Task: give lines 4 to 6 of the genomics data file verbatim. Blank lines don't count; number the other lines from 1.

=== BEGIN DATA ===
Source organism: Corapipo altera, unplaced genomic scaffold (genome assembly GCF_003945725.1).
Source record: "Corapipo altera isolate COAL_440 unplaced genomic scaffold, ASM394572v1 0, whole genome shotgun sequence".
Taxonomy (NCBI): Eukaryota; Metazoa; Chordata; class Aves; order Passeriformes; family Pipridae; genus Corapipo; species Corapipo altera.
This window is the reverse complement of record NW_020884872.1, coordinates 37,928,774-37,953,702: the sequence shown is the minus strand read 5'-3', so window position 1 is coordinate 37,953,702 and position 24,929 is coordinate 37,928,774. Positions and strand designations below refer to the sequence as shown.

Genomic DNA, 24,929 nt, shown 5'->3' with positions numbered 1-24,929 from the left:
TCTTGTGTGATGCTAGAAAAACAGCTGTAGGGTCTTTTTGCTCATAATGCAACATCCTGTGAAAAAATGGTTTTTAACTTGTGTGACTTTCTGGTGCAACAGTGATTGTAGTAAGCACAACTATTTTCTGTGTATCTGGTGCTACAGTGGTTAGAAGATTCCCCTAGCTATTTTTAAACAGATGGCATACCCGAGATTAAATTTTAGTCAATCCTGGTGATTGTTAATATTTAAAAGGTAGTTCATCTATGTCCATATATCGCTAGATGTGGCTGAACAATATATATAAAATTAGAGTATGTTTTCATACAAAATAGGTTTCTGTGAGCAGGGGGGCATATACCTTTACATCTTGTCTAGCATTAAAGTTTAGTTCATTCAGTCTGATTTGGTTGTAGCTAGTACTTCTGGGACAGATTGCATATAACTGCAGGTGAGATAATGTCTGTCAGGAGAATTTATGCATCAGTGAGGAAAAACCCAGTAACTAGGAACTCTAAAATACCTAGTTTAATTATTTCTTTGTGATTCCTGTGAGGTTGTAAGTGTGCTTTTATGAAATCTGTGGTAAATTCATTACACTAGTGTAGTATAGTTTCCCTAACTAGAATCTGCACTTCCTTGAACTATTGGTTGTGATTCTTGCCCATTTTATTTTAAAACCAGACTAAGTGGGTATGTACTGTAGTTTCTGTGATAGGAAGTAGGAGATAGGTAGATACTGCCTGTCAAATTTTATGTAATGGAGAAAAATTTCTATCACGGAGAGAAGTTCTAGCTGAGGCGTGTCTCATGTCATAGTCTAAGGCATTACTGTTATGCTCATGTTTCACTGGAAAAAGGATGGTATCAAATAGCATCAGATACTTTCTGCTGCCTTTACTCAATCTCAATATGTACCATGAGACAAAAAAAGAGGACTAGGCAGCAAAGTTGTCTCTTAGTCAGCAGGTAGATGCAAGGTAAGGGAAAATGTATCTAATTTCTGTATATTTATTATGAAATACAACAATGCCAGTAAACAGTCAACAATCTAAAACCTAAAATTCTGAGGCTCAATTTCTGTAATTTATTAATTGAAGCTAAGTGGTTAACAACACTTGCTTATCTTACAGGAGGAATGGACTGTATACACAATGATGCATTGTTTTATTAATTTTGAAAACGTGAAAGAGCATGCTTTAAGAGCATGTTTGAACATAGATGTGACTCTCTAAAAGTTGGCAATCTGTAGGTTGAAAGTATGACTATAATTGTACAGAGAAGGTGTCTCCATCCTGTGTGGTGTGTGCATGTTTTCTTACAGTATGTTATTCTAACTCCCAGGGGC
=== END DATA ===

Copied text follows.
This window is the reverse complement of record NW_020884872.1, coordinates 37,928,774-37,953,702: the sequence shown is the minus strand read 5'-3', so window position 1 is coordinate 37,953,702 and position 24,929 is coordinate 37,928,774. Positions and strand designations below refer to the sequence as shown.

Genomic DNA, 24,929 nt, shown 5'->3' with positions numbered 1-24,929 from the left:
TCTTGTGTGATGCTAGAAAAACAGCTGTAGGGTCTTTTTGCTCATAATGCAACATCCTGTGAAAAAATGGTTTTTAACTTGTGTGACTTTCTGGTGCAACAGTGATTGTAGTAAGCACAACTATTTTCTGTGTATCTGGTGCTACAGTGGTTAGAAGATTCCCCTAGCTATTTTTAAACAGATGGCATACCCGAGATTAAATTTTAGTCAATCCTGGTGATTGTTAATATTTAAAAGGTAGTTCATCTATGTCCATATATCGCTAGATGTGGCTGAACAATATATATAAAATTAGAGTATGTTTTCATACAAAATAGGTTTCTGTGAGCAGGGGGGCATATACCTTTACATCTTGTCTAGCATTAAAGTTTAGTTCATTCAGTCTGATTTGGTTGTAGCTAGTACTTCTGGGACAGATTGCATATAACTGCAGGTGAGATAATGTCTGTCAGGAGAATTTATGCATCAGTGAGGAAAAACCCAGTAACTAGGAACTCTAAAATACCTAGTTTAATTATTTCTTTGTGATTCCTGTGAGGTTGTAAGTGTGCTTTTATGAAATCTGTGGTAAATTCATTACACTAGTGTAGTATAGTTTCCCTAACTAGAATCTGCACTTCCTTGAACTATTGGTTGTGATTCTTGCCCATTTTATTTTAAAACCAGACTAAGTGGGTATGTACTGTAGTTTCTGTGATAGGAAGTAGGAGATAGGTAGATACTGCCTGTCAAATTTTATGTAATGGAGAAAAATTTCTATCACGGAGAGAAGTTCTAGCTGAGGCGTGTCTCATGTCATAGTCTAAGGCATTACTGTTATGCTCATGTTTCACTGGAAAAAGGATGGTATCAAATAGCATCAGATACTTTCTGCTGCCTTTACTCAATCTCAATATGTACCATGAGACAAAAAAAGAGGACTAGGCAGCAAAGTTGTCTCTTAGTCAGCAGGTAGATGCAAGGTAAGGGAAAATGTATCTAATTTCTGTATATTTATTATGAAATACAACAATGCCAGTAAACAGTCAACAATCTAAAACCTAAAATTCTGAGGCTCAATTTCTGTAATTTATTAATTGAAGCTAAGTGGTTAACAACACTTGCTTATCTTACAGGAGGAATGGACTGTATACACAATGATGCATTGTTTTATTAATTTTGAAAACGTGAAAGAGCATGCTTTAAGAGCATGTTTGAACATAGATGTGACTCTCTAAAAGTTGGCAATCTGTAGGTTGAAAGTATGACTATAATTGTACAGAGAAGGTGTCTCCATCCTGTGTGGTGTGTGCATGTTTTCTTACAGTATGTTATTCTAACTCCCAGGGGC